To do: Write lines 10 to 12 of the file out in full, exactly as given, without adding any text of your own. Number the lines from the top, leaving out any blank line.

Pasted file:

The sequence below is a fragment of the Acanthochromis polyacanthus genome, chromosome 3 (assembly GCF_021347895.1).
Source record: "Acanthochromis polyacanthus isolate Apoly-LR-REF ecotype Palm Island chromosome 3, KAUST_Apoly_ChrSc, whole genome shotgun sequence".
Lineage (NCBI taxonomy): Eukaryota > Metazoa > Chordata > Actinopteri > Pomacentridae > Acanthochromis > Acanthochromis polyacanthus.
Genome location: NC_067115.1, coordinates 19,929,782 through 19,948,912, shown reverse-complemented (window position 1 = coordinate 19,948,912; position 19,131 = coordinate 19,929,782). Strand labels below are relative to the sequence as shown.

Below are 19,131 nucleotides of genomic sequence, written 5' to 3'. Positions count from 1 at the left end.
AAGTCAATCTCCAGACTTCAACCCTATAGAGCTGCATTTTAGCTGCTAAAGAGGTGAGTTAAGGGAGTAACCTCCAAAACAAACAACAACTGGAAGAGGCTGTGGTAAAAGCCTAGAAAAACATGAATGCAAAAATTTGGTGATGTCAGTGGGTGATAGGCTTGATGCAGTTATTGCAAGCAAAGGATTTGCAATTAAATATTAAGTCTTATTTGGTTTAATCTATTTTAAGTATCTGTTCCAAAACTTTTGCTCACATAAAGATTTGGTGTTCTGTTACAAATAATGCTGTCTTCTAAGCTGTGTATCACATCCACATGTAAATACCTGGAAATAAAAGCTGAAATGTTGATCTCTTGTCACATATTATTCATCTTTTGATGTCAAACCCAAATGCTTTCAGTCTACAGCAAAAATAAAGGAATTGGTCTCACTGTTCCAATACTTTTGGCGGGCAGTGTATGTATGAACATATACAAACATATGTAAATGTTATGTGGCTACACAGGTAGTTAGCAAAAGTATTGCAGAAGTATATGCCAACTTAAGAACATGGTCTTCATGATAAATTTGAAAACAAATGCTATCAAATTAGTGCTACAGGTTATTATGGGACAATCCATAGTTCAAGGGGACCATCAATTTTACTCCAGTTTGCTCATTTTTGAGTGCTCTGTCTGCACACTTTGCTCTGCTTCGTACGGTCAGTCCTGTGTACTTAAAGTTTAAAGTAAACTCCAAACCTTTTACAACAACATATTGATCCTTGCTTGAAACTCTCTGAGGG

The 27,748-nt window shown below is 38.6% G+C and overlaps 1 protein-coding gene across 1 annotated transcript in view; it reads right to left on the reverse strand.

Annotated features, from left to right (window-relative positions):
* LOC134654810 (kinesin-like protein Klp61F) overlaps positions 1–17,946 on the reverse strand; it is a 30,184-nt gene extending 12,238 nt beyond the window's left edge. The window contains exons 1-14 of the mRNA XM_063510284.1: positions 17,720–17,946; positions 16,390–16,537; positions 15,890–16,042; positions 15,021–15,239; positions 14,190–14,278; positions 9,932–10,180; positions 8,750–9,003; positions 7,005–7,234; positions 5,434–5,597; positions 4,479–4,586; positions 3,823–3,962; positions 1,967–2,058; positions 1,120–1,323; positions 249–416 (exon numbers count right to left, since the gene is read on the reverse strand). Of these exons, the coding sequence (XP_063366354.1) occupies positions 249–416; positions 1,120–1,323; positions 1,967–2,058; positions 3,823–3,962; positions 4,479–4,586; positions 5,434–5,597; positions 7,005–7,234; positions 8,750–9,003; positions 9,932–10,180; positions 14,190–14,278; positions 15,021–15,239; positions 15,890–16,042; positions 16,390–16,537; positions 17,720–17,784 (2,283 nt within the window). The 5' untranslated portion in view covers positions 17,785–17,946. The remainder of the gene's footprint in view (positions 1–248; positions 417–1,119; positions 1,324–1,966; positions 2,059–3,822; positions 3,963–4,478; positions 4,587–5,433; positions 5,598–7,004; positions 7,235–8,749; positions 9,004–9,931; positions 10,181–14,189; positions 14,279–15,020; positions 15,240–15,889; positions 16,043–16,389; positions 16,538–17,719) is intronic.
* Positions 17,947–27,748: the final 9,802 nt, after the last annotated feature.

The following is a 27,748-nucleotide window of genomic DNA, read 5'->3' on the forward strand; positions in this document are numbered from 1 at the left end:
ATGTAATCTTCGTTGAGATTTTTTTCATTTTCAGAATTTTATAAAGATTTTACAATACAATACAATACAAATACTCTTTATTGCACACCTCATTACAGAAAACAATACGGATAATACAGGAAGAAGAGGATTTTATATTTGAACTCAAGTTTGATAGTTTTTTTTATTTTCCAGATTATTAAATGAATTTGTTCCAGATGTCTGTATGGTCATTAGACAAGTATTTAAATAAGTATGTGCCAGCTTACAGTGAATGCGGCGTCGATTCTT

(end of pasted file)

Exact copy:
* Positions 17,947–27,748: the final 9,802 nt, after the last annotated feature.

The following is a 27,748-nucleotide window of genomic DNA, read 5'->3' on the forward strand; positions in this document are numbered from 1 at the left end:
ATGTAATCTTCGTTGAGATTTTTTTCATTTTCAGAATTTTATAAAGATTTTACAATACAATACAATACAAATACTCTTTATTGCACACCTCATTACAGAAAACAATACGGATAATACAGGAAGAAGAGGATTTTATATTTGAACTCAAGTTTGATAGTTTTTTTTATTTTCCAGATTATTAAATGAATTTGTTCCAGATGTCTGTATGGTCATTAGACAAGTATTTAAATAAGTATGTGCCAGCTTACAGTGAATGCGGCGTCGATTCTT